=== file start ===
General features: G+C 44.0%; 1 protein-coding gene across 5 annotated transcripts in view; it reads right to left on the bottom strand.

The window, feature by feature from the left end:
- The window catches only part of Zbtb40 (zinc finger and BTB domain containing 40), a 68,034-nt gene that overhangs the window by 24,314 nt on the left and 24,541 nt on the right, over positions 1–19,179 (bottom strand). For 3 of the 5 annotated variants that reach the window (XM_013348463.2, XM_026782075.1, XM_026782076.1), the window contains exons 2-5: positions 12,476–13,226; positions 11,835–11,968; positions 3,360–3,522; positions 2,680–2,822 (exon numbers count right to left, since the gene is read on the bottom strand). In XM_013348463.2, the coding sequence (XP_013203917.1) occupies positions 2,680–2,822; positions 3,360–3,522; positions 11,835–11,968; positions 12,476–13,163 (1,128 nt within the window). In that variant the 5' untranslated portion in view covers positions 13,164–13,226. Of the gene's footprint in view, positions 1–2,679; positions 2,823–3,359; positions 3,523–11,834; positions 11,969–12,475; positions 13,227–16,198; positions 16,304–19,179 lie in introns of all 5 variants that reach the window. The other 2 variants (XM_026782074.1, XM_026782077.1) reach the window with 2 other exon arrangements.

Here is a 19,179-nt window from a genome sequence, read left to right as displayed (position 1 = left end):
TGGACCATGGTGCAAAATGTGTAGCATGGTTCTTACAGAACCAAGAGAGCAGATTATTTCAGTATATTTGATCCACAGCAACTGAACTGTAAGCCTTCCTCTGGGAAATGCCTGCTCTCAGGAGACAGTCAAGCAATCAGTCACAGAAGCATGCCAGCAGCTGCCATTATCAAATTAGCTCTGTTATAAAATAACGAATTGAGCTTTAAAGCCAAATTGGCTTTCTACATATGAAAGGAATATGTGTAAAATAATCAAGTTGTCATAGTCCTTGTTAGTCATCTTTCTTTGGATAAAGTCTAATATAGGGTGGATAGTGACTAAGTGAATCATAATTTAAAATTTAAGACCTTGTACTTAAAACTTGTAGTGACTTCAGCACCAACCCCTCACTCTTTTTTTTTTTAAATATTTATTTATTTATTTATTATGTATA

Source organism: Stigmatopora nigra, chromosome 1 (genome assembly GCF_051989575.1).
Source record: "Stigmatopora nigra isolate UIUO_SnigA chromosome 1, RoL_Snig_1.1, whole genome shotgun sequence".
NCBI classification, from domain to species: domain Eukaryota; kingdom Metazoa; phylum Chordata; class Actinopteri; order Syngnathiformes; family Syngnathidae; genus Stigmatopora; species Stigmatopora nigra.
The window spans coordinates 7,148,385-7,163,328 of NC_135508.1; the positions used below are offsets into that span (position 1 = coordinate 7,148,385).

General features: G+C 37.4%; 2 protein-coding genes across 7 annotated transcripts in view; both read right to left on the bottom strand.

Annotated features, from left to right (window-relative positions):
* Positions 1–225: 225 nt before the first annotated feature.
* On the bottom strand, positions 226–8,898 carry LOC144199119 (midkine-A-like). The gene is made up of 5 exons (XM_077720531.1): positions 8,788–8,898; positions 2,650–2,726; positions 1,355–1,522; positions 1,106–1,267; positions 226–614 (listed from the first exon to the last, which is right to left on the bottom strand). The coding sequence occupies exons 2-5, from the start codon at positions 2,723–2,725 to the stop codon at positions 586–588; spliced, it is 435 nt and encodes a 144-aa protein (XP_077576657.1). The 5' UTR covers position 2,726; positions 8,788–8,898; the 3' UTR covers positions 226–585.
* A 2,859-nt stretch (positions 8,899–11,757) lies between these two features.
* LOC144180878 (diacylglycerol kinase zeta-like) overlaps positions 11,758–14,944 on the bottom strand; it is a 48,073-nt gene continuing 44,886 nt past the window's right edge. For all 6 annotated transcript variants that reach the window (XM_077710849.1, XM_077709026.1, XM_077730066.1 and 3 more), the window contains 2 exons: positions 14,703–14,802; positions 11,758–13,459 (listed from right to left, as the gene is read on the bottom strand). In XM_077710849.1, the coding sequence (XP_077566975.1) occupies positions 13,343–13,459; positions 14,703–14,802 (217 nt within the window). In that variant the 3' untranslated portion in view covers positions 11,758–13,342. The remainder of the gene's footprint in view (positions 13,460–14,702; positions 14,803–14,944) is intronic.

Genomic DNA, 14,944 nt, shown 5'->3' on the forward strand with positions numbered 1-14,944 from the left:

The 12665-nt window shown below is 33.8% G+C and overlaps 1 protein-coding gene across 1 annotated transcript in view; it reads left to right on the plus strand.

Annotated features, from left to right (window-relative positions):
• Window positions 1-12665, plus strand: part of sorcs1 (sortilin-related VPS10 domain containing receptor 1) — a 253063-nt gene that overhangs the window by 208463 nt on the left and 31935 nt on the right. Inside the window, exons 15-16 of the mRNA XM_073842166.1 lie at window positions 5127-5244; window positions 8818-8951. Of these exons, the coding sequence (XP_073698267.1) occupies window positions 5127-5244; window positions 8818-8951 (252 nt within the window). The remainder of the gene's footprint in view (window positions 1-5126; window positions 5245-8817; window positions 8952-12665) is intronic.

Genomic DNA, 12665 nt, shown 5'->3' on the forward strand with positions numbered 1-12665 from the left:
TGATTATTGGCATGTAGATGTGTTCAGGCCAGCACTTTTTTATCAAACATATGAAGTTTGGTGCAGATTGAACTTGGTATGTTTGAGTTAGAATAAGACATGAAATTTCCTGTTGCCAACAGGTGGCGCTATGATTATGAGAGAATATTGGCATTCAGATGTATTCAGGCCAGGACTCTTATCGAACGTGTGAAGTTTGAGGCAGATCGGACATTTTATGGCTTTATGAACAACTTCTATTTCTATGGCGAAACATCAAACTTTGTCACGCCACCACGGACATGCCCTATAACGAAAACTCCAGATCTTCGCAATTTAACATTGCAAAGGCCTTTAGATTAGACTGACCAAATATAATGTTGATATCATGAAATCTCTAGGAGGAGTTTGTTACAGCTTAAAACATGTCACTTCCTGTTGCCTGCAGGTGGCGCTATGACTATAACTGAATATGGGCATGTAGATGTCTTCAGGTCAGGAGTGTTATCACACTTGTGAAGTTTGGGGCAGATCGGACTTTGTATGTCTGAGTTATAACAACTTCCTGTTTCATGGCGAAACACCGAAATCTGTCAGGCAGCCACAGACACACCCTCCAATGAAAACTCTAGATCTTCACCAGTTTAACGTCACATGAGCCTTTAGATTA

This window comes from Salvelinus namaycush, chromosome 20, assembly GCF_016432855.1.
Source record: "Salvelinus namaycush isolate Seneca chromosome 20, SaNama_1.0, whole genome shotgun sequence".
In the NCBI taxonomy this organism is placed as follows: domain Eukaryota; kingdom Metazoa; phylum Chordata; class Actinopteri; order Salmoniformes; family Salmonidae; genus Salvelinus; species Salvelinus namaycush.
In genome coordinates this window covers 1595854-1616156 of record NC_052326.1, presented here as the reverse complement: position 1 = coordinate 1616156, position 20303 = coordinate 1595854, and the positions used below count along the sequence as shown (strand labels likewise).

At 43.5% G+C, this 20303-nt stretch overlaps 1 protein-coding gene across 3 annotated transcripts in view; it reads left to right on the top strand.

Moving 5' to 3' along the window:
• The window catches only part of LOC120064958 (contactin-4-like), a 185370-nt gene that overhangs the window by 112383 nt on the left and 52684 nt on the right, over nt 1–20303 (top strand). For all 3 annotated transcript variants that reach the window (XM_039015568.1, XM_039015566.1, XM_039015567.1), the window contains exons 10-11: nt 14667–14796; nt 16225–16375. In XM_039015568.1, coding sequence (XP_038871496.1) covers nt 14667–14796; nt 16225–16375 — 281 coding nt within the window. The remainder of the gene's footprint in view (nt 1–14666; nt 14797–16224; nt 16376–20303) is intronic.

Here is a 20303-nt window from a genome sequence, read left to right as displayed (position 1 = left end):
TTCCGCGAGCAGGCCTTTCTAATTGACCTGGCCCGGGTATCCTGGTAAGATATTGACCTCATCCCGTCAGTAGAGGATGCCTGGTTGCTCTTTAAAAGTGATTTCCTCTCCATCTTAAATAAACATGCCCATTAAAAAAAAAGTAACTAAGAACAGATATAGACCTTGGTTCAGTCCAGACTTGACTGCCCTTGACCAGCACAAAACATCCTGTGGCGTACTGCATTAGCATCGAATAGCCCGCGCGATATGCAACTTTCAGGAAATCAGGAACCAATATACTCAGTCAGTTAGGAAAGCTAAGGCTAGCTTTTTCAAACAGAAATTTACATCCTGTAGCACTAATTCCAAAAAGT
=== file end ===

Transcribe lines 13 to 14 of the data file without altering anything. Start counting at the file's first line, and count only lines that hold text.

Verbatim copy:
* On the bottom strand, positions 226–8,898 carry LOC144199119 (midkine-A-like). The gene is made up of 5 exons (XM_077720531.1): positions 8,788–8,898; positions 2,650–2,726; positions 1,355–1,522; positions 1,106–1,267; positions 226–614 (listed from the first exon to the last, which is right to left on the bottom strand). The coding sequence occupies exons 2-5, from the start codon at positions 2,723–2,725 to the stop codon at positions 586–588; spliced, it is 435 nt and encodes a 144-aa protein (XP_077576657.1). The 5' UTR covers position 2,726; positions 8,788–8,898; the 3' UTR covers positions 226–585.
* A 2,859-nt stretch (positions 8,899–11,757) lies between these two features.